that which he considers right and proper, or to defend with all his might
his dependants, community or mankind as a whole, then such pacifism
itself is considered a product of evil. If analysed it will often be found
that this type of pacifism originates from basic selfishness, which may
be somewhat camouflaged by apparently altruistic sentiments, but
which is in fact founded on averseness to disturbing a convenient status
quo or the man’s physical comfort, or on fear of exposing the physical
body to pain, with even the possibility of death by fighting.
It must, however, also be acknowledged that there are some pacifists
with whom it is an attitude of deep inner conviction. They regard any
form of partisanship as an infringement of the laws of universal
brotherhood, and in their enthusiasm and unilateral but myopic outlook,
they become fanatical and are prepared to sacrifice the good of
humanity as a whole to a sentimental and emotionally distorted
interpretation of the basically sound principle to ‘love all men’. This
attitude is therefore not based on real spiritual love, and it must be
remembered that man should act according to well considered mental
reasoning and the inspirations of his soul, and not allow himself to be
guided by pure sentiment. When man is faced with a clear choice
between good and evil, he cannot try to maintain neutrality by hiding
behind emotional expressions -- this would be shirking his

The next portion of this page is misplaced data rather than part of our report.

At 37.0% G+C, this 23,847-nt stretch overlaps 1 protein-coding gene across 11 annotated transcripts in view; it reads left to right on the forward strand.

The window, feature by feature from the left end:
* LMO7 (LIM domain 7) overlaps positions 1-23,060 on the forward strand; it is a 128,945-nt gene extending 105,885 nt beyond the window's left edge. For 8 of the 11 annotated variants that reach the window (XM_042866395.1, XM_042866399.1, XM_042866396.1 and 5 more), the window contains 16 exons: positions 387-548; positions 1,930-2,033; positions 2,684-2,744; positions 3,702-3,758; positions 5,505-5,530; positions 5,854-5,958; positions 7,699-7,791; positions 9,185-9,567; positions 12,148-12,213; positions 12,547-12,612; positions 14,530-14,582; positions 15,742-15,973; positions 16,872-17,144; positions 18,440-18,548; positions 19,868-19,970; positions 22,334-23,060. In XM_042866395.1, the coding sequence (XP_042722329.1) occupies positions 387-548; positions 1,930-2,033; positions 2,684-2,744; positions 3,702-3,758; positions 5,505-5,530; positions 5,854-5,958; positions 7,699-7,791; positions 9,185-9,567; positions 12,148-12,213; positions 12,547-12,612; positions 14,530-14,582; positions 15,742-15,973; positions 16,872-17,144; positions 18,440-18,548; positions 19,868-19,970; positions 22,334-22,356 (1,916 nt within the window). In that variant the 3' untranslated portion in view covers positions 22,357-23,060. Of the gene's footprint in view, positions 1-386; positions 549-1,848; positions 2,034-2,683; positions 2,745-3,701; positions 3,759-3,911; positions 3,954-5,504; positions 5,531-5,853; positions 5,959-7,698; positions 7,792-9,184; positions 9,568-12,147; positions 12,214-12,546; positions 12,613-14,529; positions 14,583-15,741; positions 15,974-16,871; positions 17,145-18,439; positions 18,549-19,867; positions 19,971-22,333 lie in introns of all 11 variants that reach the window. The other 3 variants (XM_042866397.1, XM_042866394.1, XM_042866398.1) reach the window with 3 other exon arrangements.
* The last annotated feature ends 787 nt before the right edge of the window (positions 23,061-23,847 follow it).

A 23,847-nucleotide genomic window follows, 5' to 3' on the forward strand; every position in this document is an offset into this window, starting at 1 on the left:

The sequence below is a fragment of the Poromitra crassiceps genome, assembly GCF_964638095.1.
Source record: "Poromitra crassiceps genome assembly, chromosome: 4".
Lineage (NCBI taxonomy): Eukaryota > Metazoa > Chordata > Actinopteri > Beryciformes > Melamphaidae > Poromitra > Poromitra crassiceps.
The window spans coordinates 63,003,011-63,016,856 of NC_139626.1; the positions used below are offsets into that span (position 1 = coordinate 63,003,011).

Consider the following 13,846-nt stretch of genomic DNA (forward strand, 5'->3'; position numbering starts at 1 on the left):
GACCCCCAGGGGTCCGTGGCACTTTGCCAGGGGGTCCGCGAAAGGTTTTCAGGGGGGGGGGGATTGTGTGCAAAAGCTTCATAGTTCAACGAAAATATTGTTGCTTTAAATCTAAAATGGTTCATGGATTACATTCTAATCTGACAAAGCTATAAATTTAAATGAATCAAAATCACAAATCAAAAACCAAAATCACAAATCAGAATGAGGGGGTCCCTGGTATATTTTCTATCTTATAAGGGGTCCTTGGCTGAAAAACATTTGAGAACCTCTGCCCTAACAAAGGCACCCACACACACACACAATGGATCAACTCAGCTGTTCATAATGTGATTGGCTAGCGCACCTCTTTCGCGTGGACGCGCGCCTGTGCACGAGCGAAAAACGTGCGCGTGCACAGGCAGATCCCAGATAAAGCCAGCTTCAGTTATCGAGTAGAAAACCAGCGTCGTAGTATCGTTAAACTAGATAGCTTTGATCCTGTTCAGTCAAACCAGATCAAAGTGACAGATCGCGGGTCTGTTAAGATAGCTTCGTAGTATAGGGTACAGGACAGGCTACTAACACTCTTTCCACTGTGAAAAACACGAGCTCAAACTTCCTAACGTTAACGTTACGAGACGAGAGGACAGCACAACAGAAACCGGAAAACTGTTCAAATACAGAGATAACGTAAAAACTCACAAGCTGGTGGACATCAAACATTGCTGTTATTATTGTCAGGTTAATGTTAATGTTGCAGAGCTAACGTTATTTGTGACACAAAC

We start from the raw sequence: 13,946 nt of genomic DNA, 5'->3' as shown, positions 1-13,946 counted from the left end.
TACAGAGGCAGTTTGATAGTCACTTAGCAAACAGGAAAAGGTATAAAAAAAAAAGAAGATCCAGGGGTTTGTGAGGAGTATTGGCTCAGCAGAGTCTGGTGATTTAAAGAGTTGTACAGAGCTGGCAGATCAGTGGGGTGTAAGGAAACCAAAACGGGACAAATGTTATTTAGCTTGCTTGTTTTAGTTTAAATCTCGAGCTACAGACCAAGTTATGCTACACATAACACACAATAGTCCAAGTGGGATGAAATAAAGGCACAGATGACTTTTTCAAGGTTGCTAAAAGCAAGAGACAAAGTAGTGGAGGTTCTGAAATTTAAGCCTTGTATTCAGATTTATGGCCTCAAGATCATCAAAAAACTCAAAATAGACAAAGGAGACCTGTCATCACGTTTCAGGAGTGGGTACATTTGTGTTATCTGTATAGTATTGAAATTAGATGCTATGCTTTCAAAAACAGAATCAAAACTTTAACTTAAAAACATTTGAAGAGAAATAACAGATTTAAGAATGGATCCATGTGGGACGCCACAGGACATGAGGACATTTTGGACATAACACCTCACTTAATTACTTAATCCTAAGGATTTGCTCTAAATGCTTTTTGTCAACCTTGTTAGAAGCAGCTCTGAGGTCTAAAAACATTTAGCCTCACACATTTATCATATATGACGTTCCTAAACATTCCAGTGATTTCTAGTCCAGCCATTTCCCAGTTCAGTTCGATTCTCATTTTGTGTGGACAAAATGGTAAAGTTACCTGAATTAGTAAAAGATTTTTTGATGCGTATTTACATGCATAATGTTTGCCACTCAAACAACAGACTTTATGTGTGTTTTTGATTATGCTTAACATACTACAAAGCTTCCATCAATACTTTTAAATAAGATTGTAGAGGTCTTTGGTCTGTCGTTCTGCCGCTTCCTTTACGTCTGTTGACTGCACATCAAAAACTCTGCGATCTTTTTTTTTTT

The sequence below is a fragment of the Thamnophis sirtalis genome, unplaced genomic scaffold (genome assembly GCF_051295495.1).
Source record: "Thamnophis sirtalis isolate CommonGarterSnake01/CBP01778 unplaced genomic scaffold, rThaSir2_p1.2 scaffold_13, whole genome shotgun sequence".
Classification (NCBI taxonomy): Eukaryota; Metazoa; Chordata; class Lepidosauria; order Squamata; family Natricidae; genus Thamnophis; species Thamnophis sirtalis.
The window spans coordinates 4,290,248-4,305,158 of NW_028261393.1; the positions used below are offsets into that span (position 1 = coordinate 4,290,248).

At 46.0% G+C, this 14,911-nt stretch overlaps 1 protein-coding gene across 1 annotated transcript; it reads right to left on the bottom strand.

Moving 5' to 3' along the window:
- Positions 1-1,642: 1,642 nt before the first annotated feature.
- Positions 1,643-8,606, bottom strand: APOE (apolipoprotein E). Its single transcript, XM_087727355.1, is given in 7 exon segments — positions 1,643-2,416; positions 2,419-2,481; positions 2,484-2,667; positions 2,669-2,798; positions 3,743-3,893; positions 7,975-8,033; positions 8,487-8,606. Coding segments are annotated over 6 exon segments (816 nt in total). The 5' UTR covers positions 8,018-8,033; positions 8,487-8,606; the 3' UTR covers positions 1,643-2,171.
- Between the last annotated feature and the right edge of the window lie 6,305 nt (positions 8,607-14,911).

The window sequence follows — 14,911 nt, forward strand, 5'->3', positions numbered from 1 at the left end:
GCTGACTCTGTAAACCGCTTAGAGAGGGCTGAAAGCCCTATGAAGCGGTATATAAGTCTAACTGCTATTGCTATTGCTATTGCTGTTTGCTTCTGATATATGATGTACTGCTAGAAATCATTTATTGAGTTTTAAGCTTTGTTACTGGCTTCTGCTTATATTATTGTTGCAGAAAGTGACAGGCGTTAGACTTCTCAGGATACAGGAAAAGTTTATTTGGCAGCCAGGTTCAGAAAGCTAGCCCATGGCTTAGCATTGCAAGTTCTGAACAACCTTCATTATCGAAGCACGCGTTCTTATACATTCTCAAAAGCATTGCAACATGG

responsibilities. As the Christ said: “He who is not with me is against

Aart Jurriaanse, wrote a number of compilations from the books of Alice A. Bailey. Among these are: Of Life and other worlds; Prophecies; Ponder on this; Serving Humanity; The Soul; The Quality of Life; and he is also the author of Bridges which is a Commentary on these teachings.   

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"Love is an active force which transforms. Love which does not act is hardly love at all. Love in action is the essence of love. It is an ability to love the world and all that is in it which is the capacity of Maitreya. The deepest desire of the heart of the One who can do that is to unify all. He looks into the world and sees 5.6 billion people: suffering, striving, competing, all the different actions, some positive, some deeply negative. He sees all of that and His urge, His deepest desire, the outflow of His spiritual heart's need, is to bring all of that together, to unify it all." Benjamin Creme, in Maitreya's Mission Vol. III